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IT Trends 07-10-2003

Thursday, July 10, 2003

In This Issue


Who's Conferring with Faculty on Online Course Quality?

Terry Calhoun, Commentator
Society for College and University Planning (SCUP)
University of Michigan

Henryk Marcinkiewicz is associate vice president for academic affairs at Pennsylvania College of Technology, and a frequent writer and presenter on issues relating to information technology and teaching and learning. In his opinion piece he calls for greater quality control over online course development, noting that course management technology d'esn't lend itself to quite the same degree of self-correcting misuse as other forms of information technology did when they were relatively new.

* * *

Faculty and institutions should control for quality when using online instruction. This may seem obvious, but it is not common practice for faculty to follow a set of quality control measures in developing online instructional material. The fact that online courses are password-protected complicates the review process.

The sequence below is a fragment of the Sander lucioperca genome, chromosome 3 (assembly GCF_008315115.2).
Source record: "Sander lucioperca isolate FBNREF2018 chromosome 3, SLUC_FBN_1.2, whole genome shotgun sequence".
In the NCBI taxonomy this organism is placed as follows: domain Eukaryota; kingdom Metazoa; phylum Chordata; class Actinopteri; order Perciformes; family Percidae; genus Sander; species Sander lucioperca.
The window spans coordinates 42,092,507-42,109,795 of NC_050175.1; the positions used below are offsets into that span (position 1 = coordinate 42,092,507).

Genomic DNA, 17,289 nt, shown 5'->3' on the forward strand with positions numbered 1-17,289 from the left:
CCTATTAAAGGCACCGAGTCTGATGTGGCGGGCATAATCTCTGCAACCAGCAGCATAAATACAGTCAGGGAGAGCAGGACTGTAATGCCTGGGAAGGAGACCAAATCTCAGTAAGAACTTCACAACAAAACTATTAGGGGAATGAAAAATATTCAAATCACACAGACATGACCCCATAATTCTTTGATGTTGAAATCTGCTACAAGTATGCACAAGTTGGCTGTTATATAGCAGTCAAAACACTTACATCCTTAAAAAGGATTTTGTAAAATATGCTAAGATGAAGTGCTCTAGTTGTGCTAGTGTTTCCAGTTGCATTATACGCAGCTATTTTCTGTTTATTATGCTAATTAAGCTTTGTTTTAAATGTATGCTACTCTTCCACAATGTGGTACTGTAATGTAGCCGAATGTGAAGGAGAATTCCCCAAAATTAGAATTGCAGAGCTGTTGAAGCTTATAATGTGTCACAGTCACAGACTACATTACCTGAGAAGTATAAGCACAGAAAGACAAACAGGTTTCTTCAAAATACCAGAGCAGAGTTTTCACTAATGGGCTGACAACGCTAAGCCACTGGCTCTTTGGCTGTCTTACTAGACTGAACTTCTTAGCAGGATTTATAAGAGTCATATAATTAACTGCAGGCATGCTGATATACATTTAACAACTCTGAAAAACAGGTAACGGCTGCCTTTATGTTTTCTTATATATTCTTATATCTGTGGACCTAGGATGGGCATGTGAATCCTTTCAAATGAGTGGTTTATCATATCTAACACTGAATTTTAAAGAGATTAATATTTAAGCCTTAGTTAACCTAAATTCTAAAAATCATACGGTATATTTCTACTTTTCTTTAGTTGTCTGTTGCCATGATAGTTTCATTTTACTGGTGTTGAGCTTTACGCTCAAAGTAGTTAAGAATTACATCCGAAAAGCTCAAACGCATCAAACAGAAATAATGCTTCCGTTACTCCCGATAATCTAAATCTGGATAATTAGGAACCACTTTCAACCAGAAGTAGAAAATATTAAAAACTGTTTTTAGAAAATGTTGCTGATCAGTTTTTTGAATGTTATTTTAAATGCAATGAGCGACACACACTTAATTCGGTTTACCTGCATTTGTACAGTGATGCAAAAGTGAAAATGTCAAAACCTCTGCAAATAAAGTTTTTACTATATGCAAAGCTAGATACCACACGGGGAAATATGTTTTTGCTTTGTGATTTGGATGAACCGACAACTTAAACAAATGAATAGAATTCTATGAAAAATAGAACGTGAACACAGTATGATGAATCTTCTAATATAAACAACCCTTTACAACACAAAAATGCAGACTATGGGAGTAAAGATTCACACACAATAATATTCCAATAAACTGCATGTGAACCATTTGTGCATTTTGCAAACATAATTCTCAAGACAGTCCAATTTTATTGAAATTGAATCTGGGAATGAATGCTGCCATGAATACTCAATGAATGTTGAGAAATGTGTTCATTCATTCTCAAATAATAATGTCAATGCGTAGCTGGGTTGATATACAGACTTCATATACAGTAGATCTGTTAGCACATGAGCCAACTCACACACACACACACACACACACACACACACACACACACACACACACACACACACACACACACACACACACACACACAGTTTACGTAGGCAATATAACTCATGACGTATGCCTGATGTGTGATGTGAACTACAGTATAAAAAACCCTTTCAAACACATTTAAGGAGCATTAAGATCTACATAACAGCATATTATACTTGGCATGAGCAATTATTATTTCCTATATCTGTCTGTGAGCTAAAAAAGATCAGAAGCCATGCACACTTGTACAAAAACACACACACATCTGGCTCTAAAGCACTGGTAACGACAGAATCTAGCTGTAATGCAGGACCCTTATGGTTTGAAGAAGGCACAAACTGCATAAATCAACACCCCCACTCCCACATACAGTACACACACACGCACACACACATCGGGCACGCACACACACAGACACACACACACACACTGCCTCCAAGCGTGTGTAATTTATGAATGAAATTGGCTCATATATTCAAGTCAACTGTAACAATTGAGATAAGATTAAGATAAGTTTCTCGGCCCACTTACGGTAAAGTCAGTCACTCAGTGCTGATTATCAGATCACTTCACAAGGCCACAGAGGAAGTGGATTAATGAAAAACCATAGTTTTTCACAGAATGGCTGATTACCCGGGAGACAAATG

During an introductory or novelty phase of instructional technology application there is a lot of experimentation, as there should be. Recall the overuse of features on word-processed documents, varying font sizes and styles, for example. Or, consider the overuse of features in digital slide show presentations. Course management systems (CMSes) for online instructional material are practical: They have enabled the compiling of lesson parts and functions into a single location, but the same overuse or misuse of features has been evident in these applications as well. …

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Microsoft Sponsors University Work on Embedded Windows